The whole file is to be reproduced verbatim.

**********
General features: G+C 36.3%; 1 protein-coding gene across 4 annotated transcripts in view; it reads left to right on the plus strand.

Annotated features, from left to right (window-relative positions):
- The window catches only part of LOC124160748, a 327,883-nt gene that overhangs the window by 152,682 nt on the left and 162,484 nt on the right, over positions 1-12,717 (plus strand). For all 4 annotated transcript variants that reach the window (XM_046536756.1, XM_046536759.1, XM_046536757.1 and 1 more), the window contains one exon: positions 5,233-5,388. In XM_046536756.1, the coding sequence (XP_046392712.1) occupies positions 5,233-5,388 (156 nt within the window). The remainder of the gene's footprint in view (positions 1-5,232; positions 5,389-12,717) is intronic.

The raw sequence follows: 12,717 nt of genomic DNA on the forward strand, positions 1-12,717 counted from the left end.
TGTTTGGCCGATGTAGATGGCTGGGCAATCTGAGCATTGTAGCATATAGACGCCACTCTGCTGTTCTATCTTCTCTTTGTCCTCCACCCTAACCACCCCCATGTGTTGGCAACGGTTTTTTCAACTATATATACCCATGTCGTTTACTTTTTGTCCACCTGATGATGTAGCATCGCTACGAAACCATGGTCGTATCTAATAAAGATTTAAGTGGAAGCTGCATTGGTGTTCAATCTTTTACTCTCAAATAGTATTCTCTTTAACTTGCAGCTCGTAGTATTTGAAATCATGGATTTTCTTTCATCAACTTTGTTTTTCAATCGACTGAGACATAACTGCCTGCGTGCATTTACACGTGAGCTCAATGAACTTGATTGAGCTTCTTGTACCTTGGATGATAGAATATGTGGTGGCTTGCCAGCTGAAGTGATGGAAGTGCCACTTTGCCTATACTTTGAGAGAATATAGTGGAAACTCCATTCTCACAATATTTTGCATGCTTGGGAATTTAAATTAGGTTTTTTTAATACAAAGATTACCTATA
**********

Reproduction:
General features: G+C 36.3%; 1 protein-coding gene across 4 annotated transcripts in view; it reads left to right on the plus strand.

Annotated features, from left to right (window-relative positions):
- The window catches only part of LOC124160748, a 327,883-nt gene that overhangs the window by 152,682 nt on the left and 162,484 nt on the right, over positions 1-12,717 (plus strand). For all 4 annotated transcript variants that reach the window (XM_046536756.1, XM_046536759.1, XM_046536757.1 and 1 more), the window contains one exon: positions 5,233-5,388. In XM_046536756.1, the coding sequence (XP_046392712.1) occupies positions 5,233-5,388 (156 nt within the window). The remainder of the gene's footprint in view (positions 1-5,232; positions 5,389-12,717) is intronic.

The raw sequence follows: 12,717 nt of genomic DNA on the forward strand, positions 1-12,717 counted from the left end.
TGTTTGGCCGATGTAGATGGCTGGGCAATCTGAGCATTGTAGCATATAGACGCCACTCTGCTGTTCTATCTTCTCTTTGTCCTCCACCCTAACCACCCCCATGTGTTGGCAACGGTTTTTTCAACTATATATACCCATGTCGTTTACTTTTTGTCCACCTGATGATGTAGCATCGCTACGAAACCATGGTCGTATCTAATAAAGATTTAAGTGGAAGCTGCATTGGTGTTCAATCTTTTACTCTCAAATAGTATTCTCTTTAACTTGCAGCTCGTAGTATTTGAAATCATGGATTTTCTTTCATCAACTTTGTTTTTCAATCGACTGAGACATAACTGCCTGCGTGCATTTACACGTGAGCTCAATGAACTTGATTGAGCTTCTTGTACCTTGGATGATAGAATATGTGGTGGCTTGCCAGCTGAAGTGATGGAAGTGCCACTTTGCCTATACTTTGAGAGAATATAGTGGAAACTCCATTCTCACAATATTTTGCATGCTTGGGAATTTAAATTAGGTTTTTTTAATACAAAGATTACCTATA